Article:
How will these resources help you? 

When we speak about development to students, they often have an innate or binary understanding of ‘them’ and ‘us’ or even ‘rich’ vs ‘poor’. Their views are often very outdated, as they are influenced by culture, subjective statistics and false presentations common in popular books and the media. Many generalisations ignore the particular characteristics and challenges of different countries within continents and regions within countries. Secondary geography teachers need to tackle these prejudices and misrepresentations by using up-to-date information from reliable sources and combining them with different views and voices. This list is accessible, contemporary and designed to encourage informed and critical thinking about world development.

Thinking about development data

Factfulness: Ten Reasons We're Wrong About The World - And Why Things Are Better Than You Think

by Hans Rosling, Ola Rosling and Anna Rosling Rönnlund, published by Sceptre, (2019), 9781473637498

Hans was the ‘frontman’ of the Gapminder Foundation with its purpose to provide facts about health, development and income (amongst many others) based on real and up-to-date data. This book is about the world and how to make sense of it. It has its roots in contemporary statistical data and is particularly good for charting progress and development in a range of scales and timescales. The Introduction is a good starting point with the ‘Test Yourself’ section. Chapter 1 addresses the ’gap’ (between different parts of the world and its people) – often misunderstood by geography students and others. 
You can use this book in conjunction with the Gapminder YouTube channel, as well as several of Rosling's TED Talks.

Gapminder YouTube channel.
Although a few years old now, this talk is excellent, charting population growth with boxes: Rosling's TED Talks.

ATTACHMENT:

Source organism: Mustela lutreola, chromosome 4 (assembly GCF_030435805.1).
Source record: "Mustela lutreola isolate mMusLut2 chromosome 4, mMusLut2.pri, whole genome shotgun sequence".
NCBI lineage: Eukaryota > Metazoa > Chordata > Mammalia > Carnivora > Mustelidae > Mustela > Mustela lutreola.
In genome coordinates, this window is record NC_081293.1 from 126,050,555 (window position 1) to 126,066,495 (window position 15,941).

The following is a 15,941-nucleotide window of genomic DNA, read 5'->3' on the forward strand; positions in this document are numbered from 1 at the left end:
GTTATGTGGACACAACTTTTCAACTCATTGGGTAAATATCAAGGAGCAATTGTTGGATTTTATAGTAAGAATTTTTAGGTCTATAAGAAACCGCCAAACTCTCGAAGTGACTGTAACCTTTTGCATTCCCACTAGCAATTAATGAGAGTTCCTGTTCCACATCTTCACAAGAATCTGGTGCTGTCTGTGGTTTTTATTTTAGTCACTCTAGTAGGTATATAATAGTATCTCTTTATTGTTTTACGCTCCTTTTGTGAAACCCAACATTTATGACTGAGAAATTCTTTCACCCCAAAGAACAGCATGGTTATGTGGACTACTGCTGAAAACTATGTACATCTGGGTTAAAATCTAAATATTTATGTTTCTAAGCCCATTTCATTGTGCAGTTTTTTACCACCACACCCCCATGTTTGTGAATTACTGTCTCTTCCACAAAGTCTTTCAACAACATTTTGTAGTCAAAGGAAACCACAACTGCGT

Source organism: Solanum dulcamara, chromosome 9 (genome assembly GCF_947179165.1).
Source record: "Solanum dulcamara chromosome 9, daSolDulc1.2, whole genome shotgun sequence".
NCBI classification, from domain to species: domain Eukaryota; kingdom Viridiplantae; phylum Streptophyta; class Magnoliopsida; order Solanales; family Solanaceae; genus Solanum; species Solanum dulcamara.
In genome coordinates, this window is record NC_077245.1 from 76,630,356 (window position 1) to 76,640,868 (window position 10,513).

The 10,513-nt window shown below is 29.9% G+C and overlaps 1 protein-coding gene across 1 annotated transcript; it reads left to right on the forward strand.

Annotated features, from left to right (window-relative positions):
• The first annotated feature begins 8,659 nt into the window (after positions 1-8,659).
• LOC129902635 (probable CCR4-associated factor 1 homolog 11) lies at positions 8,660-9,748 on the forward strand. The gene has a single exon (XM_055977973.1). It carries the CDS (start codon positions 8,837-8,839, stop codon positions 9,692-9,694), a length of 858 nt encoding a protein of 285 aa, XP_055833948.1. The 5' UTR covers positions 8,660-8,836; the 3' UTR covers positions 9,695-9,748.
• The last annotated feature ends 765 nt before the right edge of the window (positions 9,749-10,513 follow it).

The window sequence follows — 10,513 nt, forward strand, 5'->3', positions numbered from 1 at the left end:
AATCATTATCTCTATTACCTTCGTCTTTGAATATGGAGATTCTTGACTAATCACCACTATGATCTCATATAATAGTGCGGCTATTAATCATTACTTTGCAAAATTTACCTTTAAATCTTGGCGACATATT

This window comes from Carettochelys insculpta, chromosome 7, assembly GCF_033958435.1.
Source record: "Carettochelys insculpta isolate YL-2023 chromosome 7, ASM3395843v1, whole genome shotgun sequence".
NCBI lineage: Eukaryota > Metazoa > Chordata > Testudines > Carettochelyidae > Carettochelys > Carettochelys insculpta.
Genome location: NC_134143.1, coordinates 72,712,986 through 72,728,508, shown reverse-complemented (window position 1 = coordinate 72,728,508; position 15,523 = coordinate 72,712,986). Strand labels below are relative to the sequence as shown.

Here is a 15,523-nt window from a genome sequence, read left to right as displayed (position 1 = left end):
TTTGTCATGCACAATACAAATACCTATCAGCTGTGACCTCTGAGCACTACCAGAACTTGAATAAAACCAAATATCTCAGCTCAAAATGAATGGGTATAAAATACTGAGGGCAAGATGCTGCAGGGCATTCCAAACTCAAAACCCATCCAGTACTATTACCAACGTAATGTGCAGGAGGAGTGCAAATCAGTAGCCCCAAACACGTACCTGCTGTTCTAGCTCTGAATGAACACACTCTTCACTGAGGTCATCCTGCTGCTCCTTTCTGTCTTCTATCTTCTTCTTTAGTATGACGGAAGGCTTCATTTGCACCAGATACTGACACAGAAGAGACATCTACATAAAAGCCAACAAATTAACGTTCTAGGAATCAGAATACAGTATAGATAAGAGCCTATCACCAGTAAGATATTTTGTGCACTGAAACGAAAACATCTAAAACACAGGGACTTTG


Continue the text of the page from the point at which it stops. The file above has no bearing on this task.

More worldly statistics

How to Make the World Add Up: Ten Rules for Thinking Differently About Numbers

by Tim Harford, published by The Bridge Street Press, (2021), 9780349143866

This thoughtful and accessible book is an excellent primer in spotting, questioning and understanding a range of statistics and will help students develop valuable 21st-century Geography skills. Harford displays a passion for helping to show that even the non-specialist can begin to understand the complex world of patterns in numbers and data. The reader needs time to consider the book’s implications, but it is accessible. The first 20 pages that form the Introduction are a smorgasbord of data and information, which would create a helpful primer for students. ‘Rule Six: Ask who is missing’ is a favourite as it invites us to consider how some information may be missed out to create a particular narrative. Students can use this book in conjunction with the data presented by the Gapminder Foundation to think about specific questions. For example: Is the GDP data from the DRC as reliable as that from Singapore? How much do I trust the life expectancy figures? Are these mean or median values? Rural or urban? The list is endless!

World Development Data Report

World Development Report 2021: Data for Better Lives

published by The World Bank Group, (2021), 9781464816000

The overview of this long and comprehensive World Bank Report is worth reading and has the mantra ‘You can have data without information, but you cannot have information without data’.  The Report aims to answer two relevant but challenging questions: First, how can data better advance development objectives? Second, what kind of data governance arrangements are needed to support the generation and use of data in a safe, ethical, and secure way while also delivering value equitably? The initial parts of the Report have some fascinating vignettes of where data and development coincide. For example, on page 9, there is a poverty map of Tanzania and on page 59, mapping bike safety in Bogota. Most value for students will be by using the Overview and assessing the different types of data (especially using the infographics, e.g. page 6), which may lead to a discussion about utility, fairness and equity.

Audiovisual clip

This World - Wealth distribution

published by BBC, (2013)

A visual reflection on what poverty and richness levels can look like in today's world.

Further materials

How Africa could one day rival China, published by The Economist, (2020) Watch this video
$Trillions, published by Information is Beautiful, (2020) Access this resource
This is an excellent visualisation that shows the proportional differences in spending and assets between different countries and regions.
4 myths and misunderstandings about doing business in Africa by Nomava Zanazo, published by TED@BCG, (2021) Watch this video
David Holmes is an experienced geographer with a particular interest in technology, fieldwork and research.

Text © David Holmes, 2022.